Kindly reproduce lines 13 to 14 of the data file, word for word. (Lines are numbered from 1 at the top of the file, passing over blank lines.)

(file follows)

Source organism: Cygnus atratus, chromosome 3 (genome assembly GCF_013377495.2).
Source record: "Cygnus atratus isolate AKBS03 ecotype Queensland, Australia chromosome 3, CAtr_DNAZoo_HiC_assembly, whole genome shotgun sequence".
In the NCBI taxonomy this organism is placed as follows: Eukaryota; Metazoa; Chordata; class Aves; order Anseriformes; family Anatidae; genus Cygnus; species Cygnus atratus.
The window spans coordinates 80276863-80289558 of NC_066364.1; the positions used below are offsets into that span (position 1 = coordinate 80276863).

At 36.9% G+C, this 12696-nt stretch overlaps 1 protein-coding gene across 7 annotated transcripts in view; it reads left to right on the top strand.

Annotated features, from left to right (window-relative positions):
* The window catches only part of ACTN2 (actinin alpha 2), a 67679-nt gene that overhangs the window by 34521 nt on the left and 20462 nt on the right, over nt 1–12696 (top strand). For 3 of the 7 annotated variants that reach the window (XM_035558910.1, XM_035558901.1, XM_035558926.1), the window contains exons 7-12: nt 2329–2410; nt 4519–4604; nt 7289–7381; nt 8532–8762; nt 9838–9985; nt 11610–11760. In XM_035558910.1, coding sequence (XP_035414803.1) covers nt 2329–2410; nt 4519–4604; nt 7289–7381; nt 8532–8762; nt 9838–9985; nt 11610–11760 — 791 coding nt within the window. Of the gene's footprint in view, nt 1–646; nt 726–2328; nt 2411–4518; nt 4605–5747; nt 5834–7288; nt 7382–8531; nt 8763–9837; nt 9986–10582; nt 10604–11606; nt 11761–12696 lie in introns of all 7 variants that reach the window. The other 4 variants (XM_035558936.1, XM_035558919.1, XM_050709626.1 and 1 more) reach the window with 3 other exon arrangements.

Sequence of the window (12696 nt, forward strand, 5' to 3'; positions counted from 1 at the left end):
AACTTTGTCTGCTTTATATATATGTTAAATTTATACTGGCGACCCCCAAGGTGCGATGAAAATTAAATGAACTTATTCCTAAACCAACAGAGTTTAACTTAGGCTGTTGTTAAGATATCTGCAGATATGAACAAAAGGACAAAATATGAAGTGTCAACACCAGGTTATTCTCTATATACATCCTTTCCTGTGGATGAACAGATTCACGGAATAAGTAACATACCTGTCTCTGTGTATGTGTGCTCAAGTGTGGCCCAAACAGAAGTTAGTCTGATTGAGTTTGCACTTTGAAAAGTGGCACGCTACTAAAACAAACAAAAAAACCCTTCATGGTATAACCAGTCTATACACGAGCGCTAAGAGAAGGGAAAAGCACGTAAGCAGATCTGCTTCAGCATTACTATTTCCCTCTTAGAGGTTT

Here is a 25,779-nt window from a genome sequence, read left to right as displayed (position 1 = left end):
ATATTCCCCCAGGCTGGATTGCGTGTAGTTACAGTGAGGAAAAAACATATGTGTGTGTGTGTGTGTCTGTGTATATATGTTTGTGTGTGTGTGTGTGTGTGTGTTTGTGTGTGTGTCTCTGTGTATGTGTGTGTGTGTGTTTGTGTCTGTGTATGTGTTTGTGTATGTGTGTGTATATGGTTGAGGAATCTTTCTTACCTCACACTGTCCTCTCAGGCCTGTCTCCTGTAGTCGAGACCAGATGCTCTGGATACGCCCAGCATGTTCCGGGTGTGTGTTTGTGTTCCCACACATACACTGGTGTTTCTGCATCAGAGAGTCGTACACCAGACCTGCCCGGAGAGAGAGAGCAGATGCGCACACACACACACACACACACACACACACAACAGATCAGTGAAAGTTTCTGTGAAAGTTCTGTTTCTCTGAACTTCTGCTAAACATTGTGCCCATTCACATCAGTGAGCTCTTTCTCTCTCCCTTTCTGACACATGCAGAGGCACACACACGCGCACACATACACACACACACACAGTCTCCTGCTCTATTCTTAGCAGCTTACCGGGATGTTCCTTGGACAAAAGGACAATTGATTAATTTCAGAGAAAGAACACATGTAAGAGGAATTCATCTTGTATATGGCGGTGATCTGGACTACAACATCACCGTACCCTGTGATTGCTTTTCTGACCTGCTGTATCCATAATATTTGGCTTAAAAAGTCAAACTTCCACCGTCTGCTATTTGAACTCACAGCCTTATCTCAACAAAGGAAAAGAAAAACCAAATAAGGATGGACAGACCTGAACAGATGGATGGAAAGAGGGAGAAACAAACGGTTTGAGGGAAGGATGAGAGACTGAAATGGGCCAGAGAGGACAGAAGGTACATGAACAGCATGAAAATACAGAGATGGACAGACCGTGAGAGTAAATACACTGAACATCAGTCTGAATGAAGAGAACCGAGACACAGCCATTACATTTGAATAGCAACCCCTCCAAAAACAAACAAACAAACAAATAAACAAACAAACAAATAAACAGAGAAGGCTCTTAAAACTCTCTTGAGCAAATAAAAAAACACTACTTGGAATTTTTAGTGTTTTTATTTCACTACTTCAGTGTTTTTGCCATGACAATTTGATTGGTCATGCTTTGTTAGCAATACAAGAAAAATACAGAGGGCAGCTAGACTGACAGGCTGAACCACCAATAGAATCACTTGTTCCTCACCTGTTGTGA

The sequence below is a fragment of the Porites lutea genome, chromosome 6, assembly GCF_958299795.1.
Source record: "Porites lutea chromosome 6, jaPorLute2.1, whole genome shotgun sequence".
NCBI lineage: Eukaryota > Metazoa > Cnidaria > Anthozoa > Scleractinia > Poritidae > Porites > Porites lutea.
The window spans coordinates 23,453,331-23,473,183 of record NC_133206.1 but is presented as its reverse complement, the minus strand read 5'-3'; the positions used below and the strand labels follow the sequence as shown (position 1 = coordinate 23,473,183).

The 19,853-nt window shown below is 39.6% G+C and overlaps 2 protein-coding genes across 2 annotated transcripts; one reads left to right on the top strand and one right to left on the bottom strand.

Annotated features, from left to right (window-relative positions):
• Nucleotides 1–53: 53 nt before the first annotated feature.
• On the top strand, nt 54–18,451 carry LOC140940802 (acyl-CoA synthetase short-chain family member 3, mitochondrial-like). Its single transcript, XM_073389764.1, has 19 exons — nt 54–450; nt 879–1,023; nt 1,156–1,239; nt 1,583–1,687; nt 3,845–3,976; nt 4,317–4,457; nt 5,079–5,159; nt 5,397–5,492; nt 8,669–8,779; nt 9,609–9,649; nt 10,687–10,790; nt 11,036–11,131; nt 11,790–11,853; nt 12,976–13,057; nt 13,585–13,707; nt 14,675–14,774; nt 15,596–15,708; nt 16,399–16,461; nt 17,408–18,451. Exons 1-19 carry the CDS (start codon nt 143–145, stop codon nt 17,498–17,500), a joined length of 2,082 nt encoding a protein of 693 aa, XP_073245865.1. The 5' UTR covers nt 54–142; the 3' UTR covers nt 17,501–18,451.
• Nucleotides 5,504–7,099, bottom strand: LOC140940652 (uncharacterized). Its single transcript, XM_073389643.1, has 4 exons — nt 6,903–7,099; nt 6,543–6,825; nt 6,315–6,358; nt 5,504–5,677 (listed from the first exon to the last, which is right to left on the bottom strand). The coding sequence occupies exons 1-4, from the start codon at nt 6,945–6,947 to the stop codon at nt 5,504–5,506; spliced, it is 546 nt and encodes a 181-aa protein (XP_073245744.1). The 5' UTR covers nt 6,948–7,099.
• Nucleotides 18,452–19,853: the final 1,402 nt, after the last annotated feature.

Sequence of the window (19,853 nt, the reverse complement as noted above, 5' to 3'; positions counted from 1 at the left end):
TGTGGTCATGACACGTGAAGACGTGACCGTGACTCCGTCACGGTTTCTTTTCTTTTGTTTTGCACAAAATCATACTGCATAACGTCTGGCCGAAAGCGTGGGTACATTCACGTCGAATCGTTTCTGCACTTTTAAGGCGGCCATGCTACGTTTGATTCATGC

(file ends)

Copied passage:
Source record: "Porites lutea chromosome 6, jaPorLute2.1, whole genome shotgun sequence".
NCBI lineage: Eukaryota > Metazoa > Cnidaria > Anthozoa > Scleractinia > Poritidae > Porites > Porites lutea.